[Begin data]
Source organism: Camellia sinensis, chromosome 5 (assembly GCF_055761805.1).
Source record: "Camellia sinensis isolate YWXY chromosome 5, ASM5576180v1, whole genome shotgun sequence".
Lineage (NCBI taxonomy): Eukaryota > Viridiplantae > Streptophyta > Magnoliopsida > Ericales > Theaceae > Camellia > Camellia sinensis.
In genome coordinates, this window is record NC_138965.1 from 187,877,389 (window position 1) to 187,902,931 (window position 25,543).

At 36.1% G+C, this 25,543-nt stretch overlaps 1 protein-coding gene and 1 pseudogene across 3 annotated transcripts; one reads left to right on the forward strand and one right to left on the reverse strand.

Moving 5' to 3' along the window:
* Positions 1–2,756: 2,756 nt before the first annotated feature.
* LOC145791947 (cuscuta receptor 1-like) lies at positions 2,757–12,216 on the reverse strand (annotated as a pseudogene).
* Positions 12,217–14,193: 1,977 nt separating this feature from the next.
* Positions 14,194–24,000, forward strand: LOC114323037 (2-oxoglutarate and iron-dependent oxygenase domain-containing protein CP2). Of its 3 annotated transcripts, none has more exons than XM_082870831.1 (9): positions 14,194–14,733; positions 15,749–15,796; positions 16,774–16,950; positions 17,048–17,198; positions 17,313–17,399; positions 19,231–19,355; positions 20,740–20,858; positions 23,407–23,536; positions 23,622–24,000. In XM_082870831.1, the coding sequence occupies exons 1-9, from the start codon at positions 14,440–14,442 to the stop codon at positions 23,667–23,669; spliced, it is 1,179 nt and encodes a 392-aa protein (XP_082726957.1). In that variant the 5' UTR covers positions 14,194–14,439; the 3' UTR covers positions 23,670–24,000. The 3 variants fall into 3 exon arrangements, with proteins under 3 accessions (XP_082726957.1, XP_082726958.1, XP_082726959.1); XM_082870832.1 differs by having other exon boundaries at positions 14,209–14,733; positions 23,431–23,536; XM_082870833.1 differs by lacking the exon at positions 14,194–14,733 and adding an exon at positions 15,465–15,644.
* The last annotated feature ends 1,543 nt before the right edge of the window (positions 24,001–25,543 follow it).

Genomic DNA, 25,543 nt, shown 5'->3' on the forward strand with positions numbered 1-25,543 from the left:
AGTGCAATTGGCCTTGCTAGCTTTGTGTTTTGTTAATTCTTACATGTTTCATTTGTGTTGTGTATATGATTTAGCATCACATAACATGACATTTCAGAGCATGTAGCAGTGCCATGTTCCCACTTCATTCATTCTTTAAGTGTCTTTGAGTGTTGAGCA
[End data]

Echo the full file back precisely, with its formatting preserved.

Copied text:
Source organism: Camellia sinensis, chromosome 5 (assembly GCF_055761805.1).
Source record: "Camellia sinensis isolate YWXY chromosome 5, ASM5576180v1, whole genome shotgun sequence".
Lineage (NCBI taxonomy): Eukaryota > Viridiplantae > Streptophyta > Magnoliopsida > Ericales > Theaceae > Camellia > Camellia sinensis.
In genome coordinates, this window is record NC_138965.1 from 187,877,389 (window position 1) to 187,902,931 (window position 25,543).

At 36.1% G+C, this 25,543-nt stretch overlaps 1 protein-coding gene and 1 pseudogene across 3 annotated transcripts; one reads left to right on the forward strand and one right to left on the reverse strand.

Moving 5' to 3' along the window:
* Positions 1–2,756: 2,756 nt before the first annotated feature.
* LOC145791947 (cuscuta receptor 1-like) lies at positions 2,757–12,216 on the reverse strand (annotated as a pseudogene).
* Positions 12,217–14,193: 1,977 nt separating this feature from the next.
* Positions 14,194–24,000, forward strand: LOC114323037 (2-oxoglutarate and iron-dependent oxygenase domain-containing protein CP2). Of its 3 annotated transcripts, none has more exons than XM_082870831.1 (9): positions 14,194–14,733; positions 15,749–15,796; positions 16,774–16,950; positions 17,048–17,198; positions 17,313–17,399; positions 19,231–19,355; positions 20,740–20,858; positions 23,407–23,536; positions 23,622–24,000. In XM_082870831.1, the coding sequence occupies exons 1-9, from the start codon at positions 14,440–14,442 to the stop codon at positions 23,667–23,669; spliced, it is 1,179 nt and encodes a 392-aa protein (XP_082726957.1). In that variant the 5' UTR covers positions 14,194–14,439; the 3' UTR covers positions 23,670–24,000. The 3 variants fall into 3 exon arrangements, with proteins under 3 accessions (XP_082726957.1, XP_082726958.1, XP_082726959.1); XM_082870832.1 differs by having other exon boundaries at positions 14,209–14,733; positions 23,431–23,536; XM_082870833.1 differs by lacking the exon at positions 14,194–14,733 and adding an exon at positions 15,465–15,644.
* The last annotated feature ends 1,543 nt before the right edge of the window (positions 24,001–25,543 follow it).

Genomic DNA, 25,543 nt, shown 5'->3' on the forward strand with positions numbered 1-25,543 from the left:
AGTGCAATTGGCCTTGCTAGCTTTGTGTTTTGTTAATTCTTACATGTTTCATTTGTGTTGTGTATATGATTTAGCATCACATAACATGACATTTCAGAGCATGTAGCAGTGCCATGTTCCCACTTCATTCATTCTTTAAGTGTCTTTGAGTGTTGAGCA